Since the beginning of her career in Belgrade during the early 1970s, Marina Abramović has pioneered
performance as a visual art form. She created some of the most important early works in this practice,
including Rhythm 0 (1974), in which she offered herself as an object of experimentation for the audience, as well as Rhythm 5 (1974), where she lay in the centre of a burning five-point star to the point of losing consciousness. These performances married concept with physicality, endurance with empathy, complicity with loss of control, passivity with danger. They pushed the boundaries of self-discovery, both of herself and her audience. They also marked her first engagements with time, stillness, energy, pain, and the resulting heightened consciousness generated by long durational performance.
In 2012, she founded the Marina Abramović Institute (MAI), a non-profit foundation for performance art,
that focuses on performance, long durational works, and the use of the ‘Abramović Method’. MAI is a
platform for immaterial and long durational work to create new possibilities for collaboration among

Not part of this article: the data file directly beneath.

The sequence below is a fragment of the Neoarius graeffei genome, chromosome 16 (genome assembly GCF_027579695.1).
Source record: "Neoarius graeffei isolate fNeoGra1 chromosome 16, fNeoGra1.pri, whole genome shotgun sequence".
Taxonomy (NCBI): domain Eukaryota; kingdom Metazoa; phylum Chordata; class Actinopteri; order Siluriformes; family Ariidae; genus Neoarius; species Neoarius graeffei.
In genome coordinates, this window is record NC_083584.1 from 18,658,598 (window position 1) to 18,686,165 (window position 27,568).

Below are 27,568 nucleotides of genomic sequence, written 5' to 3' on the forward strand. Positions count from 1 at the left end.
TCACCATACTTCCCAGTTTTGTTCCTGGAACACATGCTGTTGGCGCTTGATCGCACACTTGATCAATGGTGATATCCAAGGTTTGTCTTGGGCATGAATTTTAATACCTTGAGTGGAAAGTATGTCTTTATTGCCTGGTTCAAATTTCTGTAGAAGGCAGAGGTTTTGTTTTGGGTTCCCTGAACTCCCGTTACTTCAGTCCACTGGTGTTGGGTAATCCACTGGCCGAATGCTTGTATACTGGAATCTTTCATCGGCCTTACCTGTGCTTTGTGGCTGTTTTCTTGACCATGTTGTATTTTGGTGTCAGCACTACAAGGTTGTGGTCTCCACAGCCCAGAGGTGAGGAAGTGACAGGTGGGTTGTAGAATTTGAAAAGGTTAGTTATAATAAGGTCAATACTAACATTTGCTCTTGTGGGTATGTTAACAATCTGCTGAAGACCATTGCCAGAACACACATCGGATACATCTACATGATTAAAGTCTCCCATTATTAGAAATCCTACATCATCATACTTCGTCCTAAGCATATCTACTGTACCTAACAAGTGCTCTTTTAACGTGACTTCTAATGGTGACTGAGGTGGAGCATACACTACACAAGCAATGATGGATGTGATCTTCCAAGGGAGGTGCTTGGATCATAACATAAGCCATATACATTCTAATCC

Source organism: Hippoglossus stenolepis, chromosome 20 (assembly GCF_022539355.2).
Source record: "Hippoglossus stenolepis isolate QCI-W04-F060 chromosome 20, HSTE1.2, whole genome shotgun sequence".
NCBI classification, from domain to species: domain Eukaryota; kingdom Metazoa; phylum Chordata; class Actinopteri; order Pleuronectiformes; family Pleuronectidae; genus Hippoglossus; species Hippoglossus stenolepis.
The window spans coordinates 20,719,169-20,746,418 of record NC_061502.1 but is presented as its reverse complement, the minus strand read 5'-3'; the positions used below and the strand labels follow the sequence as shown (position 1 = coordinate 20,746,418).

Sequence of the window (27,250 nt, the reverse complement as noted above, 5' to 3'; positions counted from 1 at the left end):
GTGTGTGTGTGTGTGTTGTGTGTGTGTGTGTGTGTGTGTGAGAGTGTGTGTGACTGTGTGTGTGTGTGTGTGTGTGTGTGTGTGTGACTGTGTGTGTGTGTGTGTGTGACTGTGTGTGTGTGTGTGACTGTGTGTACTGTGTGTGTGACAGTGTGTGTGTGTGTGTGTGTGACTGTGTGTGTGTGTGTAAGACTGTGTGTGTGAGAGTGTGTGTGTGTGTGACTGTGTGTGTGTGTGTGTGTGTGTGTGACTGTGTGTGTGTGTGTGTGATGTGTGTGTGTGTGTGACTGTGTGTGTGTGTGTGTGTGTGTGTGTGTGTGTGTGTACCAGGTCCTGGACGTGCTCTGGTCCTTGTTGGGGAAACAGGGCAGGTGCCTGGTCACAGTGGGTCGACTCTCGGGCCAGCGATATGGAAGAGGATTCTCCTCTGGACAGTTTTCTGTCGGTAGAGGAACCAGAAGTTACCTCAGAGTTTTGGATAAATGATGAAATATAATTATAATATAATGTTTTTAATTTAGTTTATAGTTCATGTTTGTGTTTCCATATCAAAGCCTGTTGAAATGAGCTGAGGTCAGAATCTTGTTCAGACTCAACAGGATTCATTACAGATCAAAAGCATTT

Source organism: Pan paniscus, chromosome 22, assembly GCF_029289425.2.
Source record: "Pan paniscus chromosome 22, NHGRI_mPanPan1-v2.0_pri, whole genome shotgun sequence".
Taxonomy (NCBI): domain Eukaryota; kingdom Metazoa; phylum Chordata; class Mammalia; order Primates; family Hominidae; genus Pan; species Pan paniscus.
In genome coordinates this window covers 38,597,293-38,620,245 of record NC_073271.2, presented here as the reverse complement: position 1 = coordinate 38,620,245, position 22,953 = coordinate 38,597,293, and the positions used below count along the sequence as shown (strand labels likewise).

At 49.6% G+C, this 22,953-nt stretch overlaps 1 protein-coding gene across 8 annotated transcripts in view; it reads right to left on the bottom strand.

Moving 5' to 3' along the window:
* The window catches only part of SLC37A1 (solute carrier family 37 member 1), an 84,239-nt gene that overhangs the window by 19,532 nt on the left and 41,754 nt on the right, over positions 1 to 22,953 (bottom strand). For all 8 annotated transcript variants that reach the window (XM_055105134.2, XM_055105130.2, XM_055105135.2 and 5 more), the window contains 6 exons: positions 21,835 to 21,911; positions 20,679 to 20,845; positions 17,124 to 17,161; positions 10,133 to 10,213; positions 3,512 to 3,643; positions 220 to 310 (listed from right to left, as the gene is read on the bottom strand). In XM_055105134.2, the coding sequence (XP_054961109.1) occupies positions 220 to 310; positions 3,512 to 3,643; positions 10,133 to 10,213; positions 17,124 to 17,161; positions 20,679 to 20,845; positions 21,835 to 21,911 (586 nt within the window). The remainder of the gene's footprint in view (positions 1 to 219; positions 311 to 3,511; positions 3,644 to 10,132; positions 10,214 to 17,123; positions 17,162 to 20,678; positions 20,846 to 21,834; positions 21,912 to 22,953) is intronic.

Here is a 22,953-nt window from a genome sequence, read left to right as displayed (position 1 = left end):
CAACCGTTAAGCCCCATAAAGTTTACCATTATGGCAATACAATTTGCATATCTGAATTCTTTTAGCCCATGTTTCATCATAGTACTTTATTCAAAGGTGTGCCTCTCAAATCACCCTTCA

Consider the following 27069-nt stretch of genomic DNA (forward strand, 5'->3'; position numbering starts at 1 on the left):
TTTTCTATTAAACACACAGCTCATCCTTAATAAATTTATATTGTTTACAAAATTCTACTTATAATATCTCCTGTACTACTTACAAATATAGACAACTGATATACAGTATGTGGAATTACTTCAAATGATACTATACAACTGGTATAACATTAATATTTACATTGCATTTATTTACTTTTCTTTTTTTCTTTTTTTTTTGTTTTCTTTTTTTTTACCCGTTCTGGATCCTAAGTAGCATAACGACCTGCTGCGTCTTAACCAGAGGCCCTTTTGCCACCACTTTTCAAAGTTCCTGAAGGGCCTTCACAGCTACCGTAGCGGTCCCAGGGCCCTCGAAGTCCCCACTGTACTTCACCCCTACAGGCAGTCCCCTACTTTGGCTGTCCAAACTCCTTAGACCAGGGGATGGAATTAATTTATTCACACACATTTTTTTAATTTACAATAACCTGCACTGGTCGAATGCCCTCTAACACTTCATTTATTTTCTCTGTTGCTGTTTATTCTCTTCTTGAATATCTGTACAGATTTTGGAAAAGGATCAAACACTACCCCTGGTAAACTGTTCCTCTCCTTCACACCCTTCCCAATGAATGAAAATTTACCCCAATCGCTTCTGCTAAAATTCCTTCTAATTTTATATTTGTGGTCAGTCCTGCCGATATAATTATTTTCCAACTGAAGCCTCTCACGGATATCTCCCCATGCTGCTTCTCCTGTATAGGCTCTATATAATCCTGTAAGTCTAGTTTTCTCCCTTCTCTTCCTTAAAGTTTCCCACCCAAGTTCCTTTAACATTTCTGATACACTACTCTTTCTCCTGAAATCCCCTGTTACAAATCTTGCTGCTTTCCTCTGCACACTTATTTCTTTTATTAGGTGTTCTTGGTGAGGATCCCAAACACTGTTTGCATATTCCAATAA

thinkers of all fields.
Abramović was one of the first performance artists to become formally accepted by the institutional
museum world with major solo shows taking place throughout Europe and the US over a period of more
than 25 years. In 2023, Abramović will be the first female artist to host a major solo exhibition in the Main Galleries of the Royal Academy of Arts in London. Her first European retrospective ‘The Cleaner’ was presented at Moderna Museet in Stockholm, Sweden in 2017, followed by presentations at the Louisiana Museum of Modern Art in Copenhagen, Denmark, Henie Onstad, Sanvika, Norway (2017), Bundeskunsthalle, Bonn, Germany (2018), Centre of Contemporary Art, Torun (2019), and concluding at the Museum of Contemporary Art Belgrade, Serbia (2019). In 2010, Abramović had her first major U.S. retrospective and simultaneously performed for over 700 hours in “The Artist is Present” at the Museum of Modern Art in
In 1997, Abramović was awarded the Golden Lion Award for Best Artist for her performance Balkan Baroque at the Venice Biennale. In 2006, Abramović received the U.S. Art Critics Association Award for Best Exhibition of Time Based Art for her performance Seven Easy Pieces at the Guggenheim in New York City. In 2008, Abramović received the Austrian Decoration of Honor for Science and Art in Vienna. In 2011, she was awarded Honorary Royal Academician status by The Royal Academy in London. In 2013, Abramović was awarded the Ordre des Arts et des Lettres Officer for her work in Bolero, Paris. In 2014, Abramović was named one of The 100 Most Influential People by TIME Magazine. In 2021, Abramović was awarded the Princess de Asturias Award for the Arts, in Spain.